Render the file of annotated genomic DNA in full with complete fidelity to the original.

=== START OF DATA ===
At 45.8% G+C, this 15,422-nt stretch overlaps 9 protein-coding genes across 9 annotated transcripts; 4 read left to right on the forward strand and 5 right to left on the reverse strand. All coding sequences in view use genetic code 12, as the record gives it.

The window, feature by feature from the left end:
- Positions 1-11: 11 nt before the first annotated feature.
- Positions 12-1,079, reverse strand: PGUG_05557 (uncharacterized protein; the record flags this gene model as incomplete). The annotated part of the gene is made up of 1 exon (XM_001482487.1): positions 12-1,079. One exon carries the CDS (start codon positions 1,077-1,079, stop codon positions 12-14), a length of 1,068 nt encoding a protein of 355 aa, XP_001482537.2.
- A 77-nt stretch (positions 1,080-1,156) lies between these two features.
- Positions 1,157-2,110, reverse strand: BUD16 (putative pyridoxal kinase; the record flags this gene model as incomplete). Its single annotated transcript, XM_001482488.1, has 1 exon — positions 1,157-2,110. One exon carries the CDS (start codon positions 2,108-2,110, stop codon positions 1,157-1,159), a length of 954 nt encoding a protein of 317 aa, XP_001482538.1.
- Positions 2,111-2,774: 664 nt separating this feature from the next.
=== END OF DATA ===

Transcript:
At 45.8% G+C, this 15,422-nt stretch overlaps 9 protein-coding genes across 9 annotated transcripts; 4 read left to right on the forward strand and 5 right to left on the reverse strand. All coding sequences in view use genetic code 12, as the record gives it.

The window, feature by feature from the left end:
- Positions 1-11: 11 nt before the first annotated feature.
- Positions 12-1,079, reverse strand: PGUG_05557 (uncharacterized protein; the record flags this gene model as incomplete). The annotated part of the gene is made up of 1 exon (XM_001482487.1): positions 12-1,079. One exon carries the CDS (start codon positions 1,077-1,079, stop codon positions 12-14), a length of 1,068 nt encoding a protein of 355 aa, XP_001482537.2.
- A 77-nt stretch (positions 1,080-1,156) lies between these two features.
- Positions 1,157-2,110, reverse strand: BUD16 (putative pyridoxal kinase; the record flags this gene model as incomplete). Its single annotated transcript, XM_001482488.1, has 1 exon — positions 1,157-2,110. One exon carries the CDS (start codon positions 2,108-2,110, stop codon positions 1,157-1,159), a length of 954 nt encoding a protein of 317 aa, XP_001482538.1.
- Positions 2,111-2,774: 664 nt separating this feature from the next.